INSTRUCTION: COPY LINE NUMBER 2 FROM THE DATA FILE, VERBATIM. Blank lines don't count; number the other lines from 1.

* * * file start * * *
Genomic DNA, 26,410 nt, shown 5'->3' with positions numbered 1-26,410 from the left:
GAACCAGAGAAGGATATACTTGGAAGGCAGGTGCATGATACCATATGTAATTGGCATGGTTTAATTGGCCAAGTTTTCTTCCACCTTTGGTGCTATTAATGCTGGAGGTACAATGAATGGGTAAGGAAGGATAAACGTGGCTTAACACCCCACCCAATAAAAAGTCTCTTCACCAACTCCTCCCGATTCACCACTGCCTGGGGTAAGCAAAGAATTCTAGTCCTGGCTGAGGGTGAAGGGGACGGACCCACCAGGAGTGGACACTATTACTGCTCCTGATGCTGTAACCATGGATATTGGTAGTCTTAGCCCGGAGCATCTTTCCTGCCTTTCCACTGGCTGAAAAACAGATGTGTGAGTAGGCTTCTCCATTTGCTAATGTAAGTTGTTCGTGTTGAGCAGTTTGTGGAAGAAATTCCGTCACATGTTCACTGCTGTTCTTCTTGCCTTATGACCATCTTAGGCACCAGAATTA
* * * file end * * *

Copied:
GAACCAGAGAAGGATATACTTGGAAGGCAGGTGCATGATACCATATGTAATTGGCATGGTTTAATTGGCCAAGTTTTCTTCCACCTTTGGTGCTATTAATGCTGGAGGTACAATGAATGGGTAAGGAAGGATAAACGTGGCTTAACACCCCACCCAATAAAAAGTCTCTTCACCAACTCCTCCCGATTCACCACTGCCTGGGGTAAGCAAAGAATTCTAGTCCTGGCTGAGGGTGAAGGGGACGGACCCACCAGGAGTGGACACTATTACTGCTCCTGATGCTGTAACCATGGATATTGGTAGTCTTAGCCCGGAGCATCTTTCCTGCCTTTCCACTGGCTGAAAAACAGATGTGTGAGTAGGCTTCTCCATTTGCTAATGTAAGTTGTTCGTGTTGAGCAGTTTGTGGAAGAAATTCCGTCACATGTTCACTGCTGTTCTTCTTGCCTTATGACCATCTTAGGCACCAGAATTA